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Accommodations - Calculators:

Q. Since calculators are not allowed on the WAA-SwD, what should educators do for students who have calculator skills in an IEP?
A.
 
The WAA-SwD is based on the Extended Grade Band Standards, which do not include calculator skills; however, this does not mean that these skills should not be taught. The IEP reflects the student’s disability-related needs, not solely their state assessment needs. Objectives in IEPs must be taught, so educators should teach calculator skills to those students who have this specified in their IEP.
 

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Accommodations - Prompts and Answer Choices:

Q. Can the order of the teacher prompt be changed? For example, can the test administrators read the test question first, and then read the answer choices?
A.
 
No, but test administrators may go back and re-read the answer choices again after they read the test question. For example, “2, 5, 10. How many pictures of flowers are there? 2, 5, 10.”
 
Q. If the answer choices have pictures that are labeled, but the test administrator knows that the student will be distracted by them, can the test administrator choose not to read the labels?
A.
 
Test administrators must stick to the script. If the script asks the test administrator to read the answer choices as they point to them, then the test administrator must do so.
 
Q. The WAA-SwD test administration materials say that test administrators have to stick to the script. Are test administrators allowed to clarify/simplify this language?
A.
 
Test administrators may not clarify, simplify, paraphrase, reword, etc. any test item on the WAA-SwD. The language on the WAA-SwD has already been simplified.
 
Q. Can test administrators color in pictures on the student test book pages? For example, a sample science problem involving a graphic of the solar system might be more easily understood by my student if it was colored in (yellow sun, blue and green Earth).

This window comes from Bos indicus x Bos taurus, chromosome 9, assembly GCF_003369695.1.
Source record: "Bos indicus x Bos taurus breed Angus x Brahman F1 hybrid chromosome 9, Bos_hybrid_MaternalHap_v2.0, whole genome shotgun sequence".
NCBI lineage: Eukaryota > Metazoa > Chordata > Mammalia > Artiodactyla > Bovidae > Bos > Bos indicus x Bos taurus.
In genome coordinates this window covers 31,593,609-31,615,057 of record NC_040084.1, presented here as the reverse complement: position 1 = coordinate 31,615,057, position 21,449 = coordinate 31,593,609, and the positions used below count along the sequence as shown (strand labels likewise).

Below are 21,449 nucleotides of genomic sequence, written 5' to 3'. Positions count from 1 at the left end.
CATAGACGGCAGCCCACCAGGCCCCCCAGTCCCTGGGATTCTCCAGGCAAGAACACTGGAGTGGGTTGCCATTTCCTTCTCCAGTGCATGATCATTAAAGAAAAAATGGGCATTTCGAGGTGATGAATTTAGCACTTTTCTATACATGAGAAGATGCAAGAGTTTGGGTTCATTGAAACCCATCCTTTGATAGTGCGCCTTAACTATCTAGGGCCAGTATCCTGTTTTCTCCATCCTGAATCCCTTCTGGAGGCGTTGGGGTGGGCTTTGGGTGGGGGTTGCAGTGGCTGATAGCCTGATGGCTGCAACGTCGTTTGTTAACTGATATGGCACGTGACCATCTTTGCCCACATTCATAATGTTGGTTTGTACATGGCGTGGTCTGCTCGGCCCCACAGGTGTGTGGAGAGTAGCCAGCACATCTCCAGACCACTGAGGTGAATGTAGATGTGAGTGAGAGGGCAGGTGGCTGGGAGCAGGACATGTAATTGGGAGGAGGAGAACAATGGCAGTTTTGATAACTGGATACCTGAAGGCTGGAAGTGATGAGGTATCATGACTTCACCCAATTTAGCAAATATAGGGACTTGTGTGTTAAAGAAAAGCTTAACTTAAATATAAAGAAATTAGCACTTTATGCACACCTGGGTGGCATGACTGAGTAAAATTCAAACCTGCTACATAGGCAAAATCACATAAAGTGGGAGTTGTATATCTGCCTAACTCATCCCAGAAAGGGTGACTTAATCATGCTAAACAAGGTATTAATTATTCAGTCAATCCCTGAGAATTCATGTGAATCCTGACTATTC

A.
 
No, test administrators cannot color in test items; that is a modification of the test item and not allowed.
 
Q. Can Picture Exchange Communication (PEC) symbols be used to replace graphics in the WAA-SwD tests?
A.
 
Yes. This would be considered a use of an appropriate manipulative.
 
Q. Can test administrators change the answer choices if they do not relate to a student’s experience? For example, the test administrator has a student who doesn’t eat solid food since he is fed using a gastric tube. For an item where there are hot dogs, hamburgers and French fries on a menu, can the test administrator say hat, scarf and gloves instead?
A.
 
No. WAA-SwD items were chosen with as much universality of experience as possible in mind when they were developed. Changing what items are listed on the menu from food to winter clothing items might change a student’s response. While the student might not eat such food, the student has likely been exposed to it in his/her everyday life.
 

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Accommodations - Touch Point Numbers and Number Lines:

Q. Are touch-point numbers allowed as an accommodation?
A.
 
Yes, if it is in a student’s IEP. Only numbers 1 through 9 are allowed, and then only on a separate sheet of paper or on a number line. Test administrators may not draw on touch point circles on the student test book pages; however, the student may do so on his/her own.
 
Q. Are touch-point money manipulatives allowed?
A.
 
No, not it if they define for a student how much a particular coin or bill is worth, since that is what is being measured in a money item (the skill of knowing that a quarter is worth 25 cents, for example). Basic money manipulatives are allowed if they do not hint at or identify the value of the coin/dollar.
 
Q. Can a number line be used?
A.
 
A 1-9 number line may be used.
 
Q. Are test administrators able to leave visuals cues (e.g., alphabet, calendar, etc.) up in the room?
A.
 
Yes. It is not necessary to cover up materials on classroom walls if they are part of the normal classroom environment. If the students have support materials taped directly on their desks, such as multiplication facts or other computation aids, those should be covered or removed.
 

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Accommodations - Other:

Q. Will DPI provide a list of acceptable modifications for the WAA-SwD administration?
A.
 
No. Modifications are not allowed on the WAA-SwD, since a modification changes what a test item measures. However, there is a list of acceptable accommodations available called the Assessment Accommodations Matrix.
 
Q. Does a scribe need to be documented in the student’s IEP since the test administrator will be recording student answers?
A.
 
No. The scribe accommodation is not applicable to the WAA-SwD since students are not required to write their responses.
 
Q. Can the test administrator point to the sentences and words that a student is supposed to read for a “read by student” item?
A.
 
Yes. Test administrators can have the student point to words and sentences as he/she reads or test administrators can direct the student's attention to the sentence.